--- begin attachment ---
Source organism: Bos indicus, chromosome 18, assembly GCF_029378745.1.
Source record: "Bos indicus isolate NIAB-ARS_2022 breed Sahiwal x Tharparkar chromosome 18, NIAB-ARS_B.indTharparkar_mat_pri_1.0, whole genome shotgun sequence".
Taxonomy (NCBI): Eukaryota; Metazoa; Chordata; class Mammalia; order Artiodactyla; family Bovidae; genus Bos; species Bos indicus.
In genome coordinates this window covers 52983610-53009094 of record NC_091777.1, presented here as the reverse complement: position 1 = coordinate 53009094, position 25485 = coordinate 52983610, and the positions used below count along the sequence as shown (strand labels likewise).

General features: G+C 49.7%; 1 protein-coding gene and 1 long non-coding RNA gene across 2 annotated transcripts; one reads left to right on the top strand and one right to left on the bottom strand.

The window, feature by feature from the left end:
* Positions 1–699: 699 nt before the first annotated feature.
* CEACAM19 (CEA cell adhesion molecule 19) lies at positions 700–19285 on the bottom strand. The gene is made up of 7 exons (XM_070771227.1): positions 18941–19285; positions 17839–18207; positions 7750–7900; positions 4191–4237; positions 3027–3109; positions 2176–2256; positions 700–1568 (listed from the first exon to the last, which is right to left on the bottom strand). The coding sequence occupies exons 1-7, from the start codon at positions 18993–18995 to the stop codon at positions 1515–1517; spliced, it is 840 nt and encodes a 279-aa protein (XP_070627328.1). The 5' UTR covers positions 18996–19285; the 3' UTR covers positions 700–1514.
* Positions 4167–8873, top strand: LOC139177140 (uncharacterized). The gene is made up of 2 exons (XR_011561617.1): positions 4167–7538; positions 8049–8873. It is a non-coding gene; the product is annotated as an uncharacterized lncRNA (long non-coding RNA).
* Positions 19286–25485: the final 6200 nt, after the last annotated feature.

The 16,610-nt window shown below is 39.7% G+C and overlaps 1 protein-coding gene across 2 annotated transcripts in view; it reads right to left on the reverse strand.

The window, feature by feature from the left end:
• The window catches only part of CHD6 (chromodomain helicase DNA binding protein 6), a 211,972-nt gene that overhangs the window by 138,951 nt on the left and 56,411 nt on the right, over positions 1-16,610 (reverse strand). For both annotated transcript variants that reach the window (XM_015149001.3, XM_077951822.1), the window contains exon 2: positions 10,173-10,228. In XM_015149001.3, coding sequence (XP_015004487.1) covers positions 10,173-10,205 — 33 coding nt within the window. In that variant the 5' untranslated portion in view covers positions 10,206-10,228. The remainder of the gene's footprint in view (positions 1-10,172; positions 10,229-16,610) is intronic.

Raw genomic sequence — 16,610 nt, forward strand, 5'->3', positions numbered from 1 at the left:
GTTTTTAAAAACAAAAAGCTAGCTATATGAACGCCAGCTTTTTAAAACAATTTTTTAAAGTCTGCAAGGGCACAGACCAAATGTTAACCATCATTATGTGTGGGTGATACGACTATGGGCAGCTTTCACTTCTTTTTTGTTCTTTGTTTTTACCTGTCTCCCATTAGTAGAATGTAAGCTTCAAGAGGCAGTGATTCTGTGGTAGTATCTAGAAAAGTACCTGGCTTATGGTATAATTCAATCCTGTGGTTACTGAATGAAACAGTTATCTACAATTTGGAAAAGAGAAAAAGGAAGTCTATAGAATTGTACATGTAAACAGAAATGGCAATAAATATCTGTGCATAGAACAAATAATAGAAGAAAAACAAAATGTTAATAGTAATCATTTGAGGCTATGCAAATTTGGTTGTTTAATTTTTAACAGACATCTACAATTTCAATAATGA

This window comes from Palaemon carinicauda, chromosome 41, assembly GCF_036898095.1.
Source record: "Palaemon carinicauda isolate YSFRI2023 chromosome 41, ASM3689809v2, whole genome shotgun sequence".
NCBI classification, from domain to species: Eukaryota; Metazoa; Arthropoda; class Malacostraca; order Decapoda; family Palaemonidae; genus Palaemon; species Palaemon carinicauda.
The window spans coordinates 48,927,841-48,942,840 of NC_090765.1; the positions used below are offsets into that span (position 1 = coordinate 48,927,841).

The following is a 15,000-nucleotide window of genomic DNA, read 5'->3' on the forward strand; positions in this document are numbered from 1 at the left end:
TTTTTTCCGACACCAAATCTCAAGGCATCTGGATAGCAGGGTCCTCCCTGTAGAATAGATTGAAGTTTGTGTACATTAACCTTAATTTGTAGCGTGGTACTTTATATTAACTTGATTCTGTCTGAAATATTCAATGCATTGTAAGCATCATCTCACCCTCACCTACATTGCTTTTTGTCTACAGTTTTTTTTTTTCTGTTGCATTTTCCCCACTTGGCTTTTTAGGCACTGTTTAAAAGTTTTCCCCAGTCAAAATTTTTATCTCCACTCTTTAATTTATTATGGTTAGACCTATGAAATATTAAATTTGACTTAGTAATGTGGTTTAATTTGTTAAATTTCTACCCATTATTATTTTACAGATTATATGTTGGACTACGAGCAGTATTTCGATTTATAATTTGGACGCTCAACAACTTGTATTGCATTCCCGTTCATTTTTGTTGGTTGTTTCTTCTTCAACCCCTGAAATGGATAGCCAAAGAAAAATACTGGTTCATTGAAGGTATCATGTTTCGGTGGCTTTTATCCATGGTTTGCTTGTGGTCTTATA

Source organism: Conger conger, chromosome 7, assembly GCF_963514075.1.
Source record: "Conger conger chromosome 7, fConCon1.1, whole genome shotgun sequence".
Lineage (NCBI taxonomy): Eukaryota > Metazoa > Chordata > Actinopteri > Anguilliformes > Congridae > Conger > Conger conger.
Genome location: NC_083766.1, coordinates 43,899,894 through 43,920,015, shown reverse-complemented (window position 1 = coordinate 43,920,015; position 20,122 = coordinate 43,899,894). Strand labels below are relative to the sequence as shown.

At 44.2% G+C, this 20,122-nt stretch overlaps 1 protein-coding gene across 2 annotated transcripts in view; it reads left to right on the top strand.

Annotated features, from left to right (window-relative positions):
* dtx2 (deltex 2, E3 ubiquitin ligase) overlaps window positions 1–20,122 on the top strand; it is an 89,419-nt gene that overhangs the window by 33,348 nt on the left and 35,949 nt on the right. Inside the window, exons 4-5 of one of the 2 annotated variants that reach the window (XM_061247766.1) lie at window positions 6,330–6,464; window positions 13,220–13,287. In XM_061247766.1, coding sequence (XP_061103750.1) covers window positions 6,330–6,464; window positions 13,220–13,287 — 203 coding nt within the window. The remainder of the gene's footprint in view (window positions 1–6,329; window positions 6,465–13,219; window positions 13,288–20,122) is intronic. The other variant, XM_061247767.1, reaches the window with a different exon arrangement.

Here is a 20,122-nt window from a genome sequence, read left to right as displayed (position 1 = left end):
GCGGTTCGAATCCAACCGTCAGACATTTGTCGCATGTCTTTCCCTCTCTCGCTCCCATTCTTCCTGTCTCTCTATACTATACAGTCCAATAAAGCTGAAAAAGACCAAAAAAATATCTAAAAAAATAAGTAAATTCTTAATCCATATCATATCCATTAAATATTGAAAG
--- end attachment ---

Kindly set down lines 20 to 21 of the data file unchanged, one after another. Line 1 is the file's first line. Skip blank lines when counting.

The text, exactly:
The following is a 15,000-nucleotide window of genomic DNA, read 5'->3' on the forward strand; positions in this document are numbered from 1 at the left end:
TTTTTTCCGACACCAAATCTCAAGGCATCTGGATAGCAGGGTCCTCCCTGTAGAATAGATTGAAGTTTGTGTACATTAACCTTAATTTGTAGCGTGGTACTTTATATTAACTTGATTCTGTCTGAAATATTCAATGCATTGTAAGCATCATCTCACCCTCACCTACATTGCTTTTTGTCTACAGTTTTTTTTTTTCTGTTGCATTTTCCCCACTTGGCTTTTTAGGCACTGTTTAAAAGTTTTCCCCAGTCAAAATTTTTATCTCCACTCTTTAATTTATTATGGTTAGACCTATGAAATATTAAATTTGACTTAGTAATGTGGTTTAATTTGTTAAATTTCTACCCATTATTATTTTACAGATTATATGTTGGACTACGAGCAGTATTTCGATTTATAATTTGGACGCTCAACAACTTGTATTGCATTCCCGTTCATTTTTGTTGGTTGTTTCTTCTTCAACCCCTGAAATGGATAGCCAAAGAAAAATACTGGTTCATTGAAGGTATCATGTTTCGGTGGCTTTTATCCATGGTTTGCTTGTGGTCTTATA